Michael McCormack has suggested that Barnaby Joyce’s unpopularity in the inner city contributed to the Coalition government’s downfall in climate-conscious electorates.
The former Nationals leader, who has not ruled out recontesting the leadership, told Guardian Australia there were “no campaigns against my name and my reputation in inner-city seats” – a clear reference to warnings from independents and Greens that a vote for Liberal moderates was a “vote for Barnaby Joyce”.
McCormack added that “unnecessary” mixed messages on net zero emissions, such as Canavan’s declaration the target was “dead”, “didn’t help” in inner-city seats.
After losing a swag of inner-city seats to independent candidates, including Wentworth, North Sydney and Mackellar in Sydney, and Kooyong and Goldstein in Melbourne, the delicate balance between the Liberal and National parties on the issue of emissions reduction will be an intense focus in the new parliament.
On Sunday, Simon Birmingham, the senior Liberal moderate, said that he hoped the two parties “can continue to work together”.
“But obviously the National party need to look at where the Liberal party has felt this pain and reflect upon how it is that we, together, can manage to form majority government in the future and what will be necessary for us to do so,” he told ABC’s Insiders.
McCormack said the government had suffered swings because Australians were “tired” of “trying times” including Covid, drought, floods and the mouse plague – “none of which were the fault of the prime minister”.
Asked to reflect on Joyce’s role, McCormack said: “The leadership change last year shouldn’t have happened. Whether that influenced the inner-city seats, where I was very popular, and provided a lot of infrastructure as minister, and spent a lot of time in, will be for others to decide.”
“There were no campaigns against my name and my reputation or anything in inner-city seats. I was very much welcomed in those seats.
“They believed in me and what I offered as the leader of the regional party. I’ll let others decide whether that had an influence over the result.”
McCormack said the Nationals had committed to net zero in the last term, and he “sat in the same room as the person who said it’s now dead [Matt Canavan]”.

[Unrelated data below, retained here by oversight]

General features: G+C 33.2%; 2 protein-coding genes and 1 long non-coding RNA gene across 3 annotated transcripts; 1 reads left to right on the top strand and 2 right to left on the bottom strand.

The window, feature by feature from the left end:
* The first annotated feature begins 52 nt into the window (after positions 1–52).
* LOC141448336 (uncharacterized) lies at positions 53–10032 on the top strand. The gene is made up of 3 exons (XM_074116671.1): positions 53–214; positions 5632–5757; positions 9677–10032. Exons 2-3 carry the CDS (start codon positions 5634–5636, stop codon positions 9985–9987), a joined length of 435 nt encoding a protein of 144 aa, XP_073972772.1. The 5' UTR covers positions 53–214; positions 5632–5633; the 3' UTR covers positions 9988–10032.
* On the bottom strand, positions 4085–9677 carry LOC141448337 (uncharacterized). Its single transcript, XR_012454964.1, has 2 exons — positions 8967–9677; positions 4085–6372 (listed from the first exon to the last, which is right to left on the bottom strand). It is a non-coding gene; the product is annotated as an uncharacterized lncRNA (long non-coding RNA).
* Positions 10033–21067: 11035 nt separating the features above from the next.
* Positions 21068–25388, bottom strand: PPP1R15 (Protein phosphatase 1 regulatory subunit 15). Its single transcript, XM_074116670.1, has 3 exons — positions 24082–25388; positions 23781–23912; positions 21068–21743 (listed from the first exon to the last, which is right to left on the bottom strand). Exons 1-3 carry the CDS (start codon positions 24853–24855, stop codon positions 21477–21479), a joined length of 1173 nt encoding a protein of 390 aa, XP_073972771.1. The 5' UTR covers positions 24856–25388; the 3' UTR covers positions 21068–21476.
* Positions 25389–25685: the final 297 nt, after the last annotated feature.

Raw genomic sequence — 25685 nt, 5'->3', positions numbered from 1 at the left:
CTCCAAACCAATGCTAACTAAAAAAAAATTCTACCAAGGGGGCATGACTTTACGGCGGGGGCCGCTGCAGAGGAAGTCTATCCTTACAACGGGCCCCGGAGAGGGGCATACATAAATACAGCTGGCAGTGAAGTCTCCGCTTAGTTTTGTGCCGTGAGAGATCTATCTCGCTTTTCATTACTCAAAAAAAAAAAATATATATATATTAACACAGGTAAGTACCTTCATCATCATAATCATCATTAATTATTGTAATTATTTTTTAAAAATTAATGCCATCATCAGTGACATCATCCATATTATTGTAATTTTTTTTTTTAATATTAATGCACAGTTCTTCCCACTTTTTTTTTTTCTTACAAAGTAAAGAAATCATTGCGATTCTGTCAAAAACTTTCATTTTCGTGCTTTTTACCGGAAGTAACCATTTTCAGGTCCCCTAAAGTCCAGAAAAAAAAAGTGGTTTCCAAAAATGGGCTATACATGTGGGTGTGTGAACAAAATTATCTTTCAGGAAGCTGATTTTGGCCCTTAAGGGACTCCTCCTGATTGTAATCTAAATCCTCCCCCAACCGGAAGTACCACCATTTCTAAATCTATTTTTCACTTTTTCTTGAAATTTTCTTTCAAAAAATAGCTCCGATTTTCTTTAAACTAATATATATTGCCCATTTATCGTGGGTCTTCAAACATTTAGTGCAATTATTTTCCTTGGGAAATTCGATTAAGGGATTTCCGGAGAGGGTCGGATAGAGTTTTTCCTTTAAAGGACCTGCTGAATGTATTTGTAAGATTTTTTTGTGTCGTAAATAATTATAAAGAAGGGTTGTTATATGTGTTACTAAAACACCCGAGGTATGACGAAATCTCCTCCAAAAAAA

“You can’t decide one thing as a party and then take the projects agreed [upon] from reaching that decision, and then, when circumstances change, turn your back on what you said you were going to do.”
“Country people don’t tell you they’ll do one thing and then do the other. I don’t operate like that – my word is my bond.”
McCormack said he “wasn’t getting ahead of himself” and wouldn’t rule in or out a future tilt at the Nationals leadership.
“When we know who is going to be there in the party room, then the leader and deputy positions are then left vacated. Anybody can put their hand up and contest those positions.”
The 2022 election saw the loss of several Joyce allies from the parliament, including MP George Christensen and senator Sam McMahon.
The Nationals add the Country Liberal party’s Jacinta Price from the Northern Territory, Andrew Wilcox in Dawson, Colin Boyce in Flynn, Sam Birrell in Nicholls and Ross Cadell in the Senate for NSW.
Earlier on Sunday, Canavan, the Queensland Nationals senator, said the election sent a clear message to the Coalition that “when we go left, we lose”, arguing its “leftist agenda” on climate wasn’t a credible platform.
“McDonald’s can’t sell health food and the LNP can’t sell socialism,” he told Guardian Australia.
Canavan pushed back at the idea, advanced by senior moderate Liberals, that the Coalition needed to take a stronger climate action policy to the next election, saying: “What more should we do? Should we adopt a carbon tax, should we double the dole?”
Canavan said the loss of inner-city seats to the teal independents showed that “the Faustian bargain proved to be a complete failure”, and he blamed the moderates: “The policy agenda we took to the election was signed, sealed and delivered by the moderate wing of the Liberal party … Doubling down seems to be the definition of insanity.”
Source: The Guardian